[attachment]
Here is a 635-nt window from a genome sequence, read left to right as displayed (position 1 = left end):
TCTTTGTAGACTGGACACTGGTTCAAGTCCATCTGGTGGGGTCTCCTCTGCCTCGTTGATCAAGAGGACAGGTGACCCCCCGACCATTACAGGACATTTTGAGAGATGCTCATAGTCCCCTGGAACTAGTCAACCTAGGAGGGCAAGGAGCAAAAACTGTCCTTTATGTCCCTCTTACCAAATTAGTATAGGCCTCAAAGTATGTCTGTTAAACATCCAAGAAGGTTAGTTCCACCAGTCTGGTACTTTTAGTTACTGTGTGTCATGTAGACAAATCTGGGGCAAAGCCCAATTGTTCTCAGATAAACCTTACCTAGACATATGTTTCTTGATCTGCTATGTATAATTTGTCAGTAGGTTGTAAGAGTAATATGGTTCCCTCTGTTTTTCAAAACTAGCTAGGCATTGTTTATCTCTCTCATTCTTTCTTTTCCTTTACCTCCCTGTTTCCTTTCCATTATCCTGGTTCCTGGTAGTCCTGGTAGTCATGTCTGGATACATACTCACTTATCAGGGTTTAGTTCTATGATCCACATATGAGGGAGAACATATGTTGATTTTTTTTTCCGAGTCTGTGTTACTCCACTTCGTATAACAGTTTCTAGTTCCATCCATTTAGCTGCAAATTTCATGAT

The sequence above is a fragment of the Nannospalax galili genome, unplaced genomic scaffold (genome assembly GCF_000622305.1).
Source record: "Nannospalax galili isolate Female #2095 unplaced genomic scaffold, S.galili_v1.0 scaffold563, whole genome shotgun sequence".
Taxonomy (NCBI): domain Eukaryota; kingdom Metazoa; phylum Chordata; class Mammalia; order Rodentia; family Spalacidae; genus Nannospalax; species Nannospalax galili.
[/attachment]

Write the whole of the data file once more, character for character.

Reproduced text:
Here is a 635-nt window from a genome sequence, read left to right as displayed (position 1 = left end):
TCTTTGTAGACTGGACACTGGTTCAAGTCCATCTGGTGGGGTCTCCTCTGCCTCGTTGATCAAGAGGACAGGTGACCCCCCGACCATTACAGGACATTTTGAGAGATGCTCATAGTCCCCTGGAACTAGTCAACCTAGGAGGGCAAGGAGCAAAAACTGTCCTTTATGTCCCTCTTACCAAATTAGTATAGGCCTCAAAGTATGTCTGTTAAACATCCAAGAAGGTTAGTTCCACCAGTCTGGTACTTTTAGTTACTGTGTGTCATGTAGACAAATCTGGGGCAAAGCCCAATTGTTCTCAGATAAACCTTACCTAGACATATGTTTCTTGATCTGCTATGTATAATTTGTCAGTAGGTTGTAAGAGTAATATGGTTCCCTCTGTTTTTCAAAACTAGCTAGGCATTGTTTATCTCTCTCATTCTTTCTTTTCCTTTACCTCCCTGTTTCCTTTCCATTATCCTGGTTCCTGGTAGTCCTGGTAGTCATGTCTGGATACATACTCACTTATCAGGGTTTAGTTCTATGATCCACATATGAGGGAGAACATATGTTGATTTTTTTTTCCGAGTCTGTGTTACTCCACTTCGTATAACAGTTTCTAGTTCCATCCATTTAGCTGCAAATTTCATGAT

The sequence above is a fragment of the Nannospalax galili genome, unplaced genomic scaffold (genome assembly GCF_000622305.1).
Source record: "Nannospalax galili isolate Female #2095 unplaced genomic scaffold, S.galili_v1.0 scaffold563, whole genome shotgun sequence".
Taxonomy (NCBI): domain Eukaryota; kingdom Metazoa; phylum Chordata; class Mammalia; order Rodentia; family Spalacidae; genus Nannospalax; species Nannospalax galili.